Shared Conversations – Talking in Circles

Getting together with fifty or so other people, only a few of whom you already know, to talk about sex and religion for three days is, frankly, not something that any sane person would really want to do. We did it because the Church of England has decided the way forward over the issue of LGBTiQ people and their lives and relationships is to hold a series of these conversations, drawing together teams of people from regional diocesan groupings. Ours was the East Midlands Conversation, and brought together participants from the Dioceses of Peterborough, Lincoln, Southwell & Nottingham, Leicester, and Derby.

We met at Hothorpe Hall, a conference centre in the rolling, leafy countryside of south Leicestershire. The programme for these days is packed; the first day starts at 10:30am when you arrive, and ends at nine at night, the second day is nine to nine, and the last day starts at nine and ends as you leave at four in the afternoon. There is an extra hour’s break after lunch on the second day, but that is the only concession to down time.

What is more significant than the simple amount of time spent conversing is the encouragement to do so with as many different people as possible. Given the Church’s confusion and dysfunction over the question of sexuality, and the heat and fervour with which opposing views are held, the Conversation was, and is, an important opportunity to do this talking. It felt like a significant responsibility to be there, and therefore to have as much engagement as possible with others, and particularly those with whom one did not agree, seemed to me to be part of that responsibility. The intensity of the experience is certainly exhausting.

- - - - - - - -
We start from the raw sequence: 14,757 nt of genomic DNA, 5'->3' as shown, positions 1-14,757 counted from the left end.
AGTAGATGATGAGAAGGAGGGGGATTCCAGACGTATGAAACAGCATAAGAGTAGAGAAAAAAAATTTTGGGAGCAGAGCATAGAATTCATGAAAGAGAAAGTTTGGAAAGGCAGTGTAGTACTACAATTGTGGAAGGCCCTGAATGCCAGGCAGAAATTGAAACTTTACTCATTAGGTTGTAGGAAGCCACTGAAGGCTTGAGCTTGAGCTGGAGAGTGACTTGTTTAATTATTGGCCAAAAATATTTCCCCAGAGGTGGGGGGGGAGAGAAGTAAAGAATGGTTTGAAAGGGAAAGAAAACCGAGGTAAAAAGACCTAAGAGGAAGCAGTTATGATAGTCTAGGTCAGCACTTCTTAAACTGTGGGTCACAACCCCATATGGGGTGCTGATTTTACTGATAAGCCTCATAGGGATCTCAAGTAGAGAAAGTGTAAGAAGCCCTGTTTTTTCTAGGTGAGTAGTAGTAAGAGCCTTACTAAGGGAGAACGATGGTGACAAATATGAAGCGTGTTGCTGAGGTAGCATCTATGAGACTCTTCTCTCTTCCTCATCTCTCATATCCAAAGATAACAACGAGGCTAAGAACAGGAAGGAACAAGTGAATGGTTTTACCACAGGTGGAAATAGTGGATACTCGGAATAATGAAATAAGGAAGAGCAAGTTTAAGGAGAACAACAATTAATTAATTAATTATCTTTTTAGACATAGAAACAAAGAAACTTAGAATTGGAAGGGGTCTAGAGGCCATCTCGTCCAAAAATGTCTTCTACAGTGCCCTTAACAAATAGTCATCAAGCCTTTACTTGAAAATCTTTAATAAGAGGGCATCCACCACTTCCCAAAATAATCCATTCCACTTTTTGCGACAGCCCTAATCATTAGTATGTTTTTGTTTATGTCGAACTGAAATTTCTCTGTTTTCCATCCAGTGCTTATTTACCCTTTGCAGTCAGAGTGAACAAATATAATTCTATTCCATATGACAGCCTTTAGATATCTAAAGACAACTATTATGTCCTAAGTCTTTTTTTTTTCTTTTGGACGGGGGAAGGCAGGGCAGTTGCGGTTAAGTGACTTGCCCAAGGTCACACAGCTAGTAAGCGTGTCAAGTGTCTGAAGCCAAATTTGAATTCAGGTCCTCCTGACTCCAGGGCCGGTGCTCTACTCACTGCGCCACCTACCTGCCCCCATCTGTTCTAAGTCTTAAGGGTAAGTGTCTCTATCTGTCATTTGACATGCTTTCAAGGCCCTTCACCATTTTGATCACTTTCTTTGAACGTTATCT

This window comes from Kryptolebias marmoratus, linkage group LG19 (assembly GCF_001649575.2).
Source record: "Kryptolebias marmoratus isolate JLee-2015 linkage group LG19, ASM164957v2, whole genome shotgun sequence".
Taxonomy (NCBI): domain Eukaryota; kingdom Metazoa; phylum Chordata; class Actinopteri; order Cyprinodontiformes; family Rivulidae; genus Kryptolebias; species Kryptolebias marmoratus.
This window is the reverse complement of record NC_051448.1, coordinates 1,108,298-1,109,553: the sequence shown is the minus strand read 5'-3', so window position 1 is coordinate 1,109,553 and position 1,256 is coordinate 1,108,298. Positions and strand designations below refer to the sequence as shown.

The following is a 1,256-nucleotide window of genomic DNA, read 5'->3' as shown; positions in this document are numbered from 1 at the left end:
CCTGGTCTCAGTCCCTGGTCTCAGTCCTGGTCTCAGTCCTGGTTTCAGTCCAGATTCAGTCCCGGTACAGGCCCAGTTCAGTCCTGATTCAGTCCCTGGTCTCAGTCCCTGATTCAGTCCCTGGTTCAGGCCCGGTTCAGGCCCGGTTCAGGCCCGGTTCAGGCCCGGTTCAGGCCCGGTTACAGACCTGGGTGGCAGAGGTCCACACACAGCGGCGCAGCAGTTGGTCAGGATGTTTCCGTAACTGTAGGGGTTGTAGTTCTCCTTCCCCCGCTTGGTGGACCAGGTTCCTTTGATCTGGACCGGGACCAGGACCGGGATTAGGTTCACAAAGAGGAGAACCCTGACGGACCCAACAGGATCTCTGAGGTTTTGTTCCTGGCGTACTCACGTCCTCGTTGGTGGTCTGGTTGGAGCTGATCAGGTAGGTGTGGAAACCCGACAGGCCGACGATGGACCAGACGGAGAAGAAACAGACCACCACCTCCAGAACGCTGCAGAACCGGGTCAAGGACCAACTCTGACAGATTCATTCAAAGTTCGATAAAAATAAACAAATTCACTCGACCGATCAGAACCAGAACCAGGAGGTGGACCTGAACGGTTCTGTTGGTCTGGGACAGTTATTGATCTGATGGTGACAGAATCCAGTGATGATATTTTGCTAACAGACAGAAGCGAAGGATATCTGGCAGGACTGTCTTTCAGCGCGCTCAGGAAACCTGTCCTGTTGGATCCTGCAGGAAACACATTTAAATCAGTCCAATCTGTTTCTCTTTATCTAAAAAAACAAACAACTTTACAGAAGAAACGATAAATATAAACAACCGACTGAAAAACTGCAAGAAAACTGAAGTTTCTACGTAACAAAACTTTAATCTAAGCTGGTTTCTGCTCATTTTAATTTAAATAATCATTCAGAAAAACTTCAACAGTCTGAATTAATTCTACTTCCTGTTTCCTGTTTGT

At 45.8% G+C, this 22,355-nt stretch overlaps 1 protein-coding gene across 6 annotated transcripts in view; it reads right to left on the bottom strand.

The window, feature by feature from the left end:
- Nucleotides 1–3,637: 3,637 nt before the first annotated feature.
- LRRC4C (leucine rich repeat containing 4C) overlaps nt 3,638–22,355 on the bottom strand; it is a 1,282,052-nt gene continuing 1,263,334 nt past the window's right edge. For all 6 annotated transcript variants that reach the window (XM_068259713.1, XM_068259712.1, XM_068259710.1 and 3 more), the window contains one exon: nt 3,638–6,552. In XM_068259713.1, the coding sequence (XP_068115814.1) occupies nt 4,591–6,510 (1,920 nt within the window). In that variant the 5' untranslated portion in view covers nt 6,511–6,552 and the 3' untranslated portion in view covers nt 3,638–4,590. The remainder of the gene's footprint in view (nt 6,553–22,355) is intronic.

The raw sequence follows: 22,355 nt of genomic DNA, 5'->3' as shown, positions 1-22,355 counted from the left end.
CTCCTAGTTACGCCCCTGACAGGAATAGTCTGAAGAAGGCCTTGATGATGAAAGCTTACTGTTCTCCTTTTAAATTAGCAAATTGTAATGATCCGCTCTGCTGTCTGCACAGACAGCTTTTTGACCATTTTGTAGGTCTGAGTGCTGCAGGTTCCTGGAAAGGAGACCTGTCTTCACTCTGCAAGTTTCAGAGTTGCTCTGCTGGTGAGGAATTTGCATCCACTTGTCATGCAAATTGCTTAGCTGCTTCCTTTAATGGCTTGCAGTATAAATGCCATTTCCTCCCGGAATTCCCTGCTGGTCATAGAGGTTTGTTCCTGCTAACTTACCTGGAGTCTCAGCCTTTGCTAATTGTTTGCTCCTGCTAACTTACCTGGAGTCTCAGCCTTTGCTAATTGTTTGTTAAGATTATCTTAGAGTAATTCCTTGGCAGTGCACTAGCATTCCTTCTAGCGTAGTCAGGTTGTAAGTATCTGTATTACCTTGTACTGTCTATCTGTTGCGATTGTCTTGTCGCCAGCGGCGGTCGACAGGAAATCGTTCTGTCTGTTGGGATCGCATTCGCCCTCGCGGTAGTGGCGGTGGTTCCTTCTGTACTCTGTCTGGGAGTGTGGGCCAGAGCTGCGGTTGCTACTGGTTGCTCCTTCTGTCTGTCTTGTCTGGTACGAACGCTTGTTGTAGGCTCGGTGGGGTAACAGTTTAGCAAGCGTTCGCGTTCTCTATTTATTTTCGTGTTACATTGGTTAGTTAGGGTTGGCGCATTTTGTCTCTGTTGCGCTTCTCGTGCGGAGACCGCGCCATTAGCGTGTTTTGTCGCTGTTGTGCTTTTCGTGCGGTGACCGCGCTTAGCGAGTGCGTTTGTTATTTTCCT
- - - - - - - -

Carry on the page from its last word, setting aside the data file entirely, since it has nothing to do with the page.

Professional mediators led the work. They took us through a process of agreeing to work to protocols to make people feel as safe as they could, while acknowledging that the Church of England is not a safe place for LGBTiQ people. No one commented on the massive irony either of having to have to do so much work at the beginning of the process to try and make people feel safe at a church conference, nor of the fact that, frankly, for all their considerable expertise, the mediators couldn’t make it really safe.

The mediators’ work is also committed to making sure that all voices in the conversations got a fair hearing, and to helping us all use language in a way that helped us find maximum clarity of understanding and encouraged us towards seeing the best in others and their positions. We were encouraged to use our words to build bridges for meeting and understanding. What they could not do, and which was not part of their task, was to offer any critique of the power relations within the Church, nor of the way in which LGBTiQ people are situated and treated.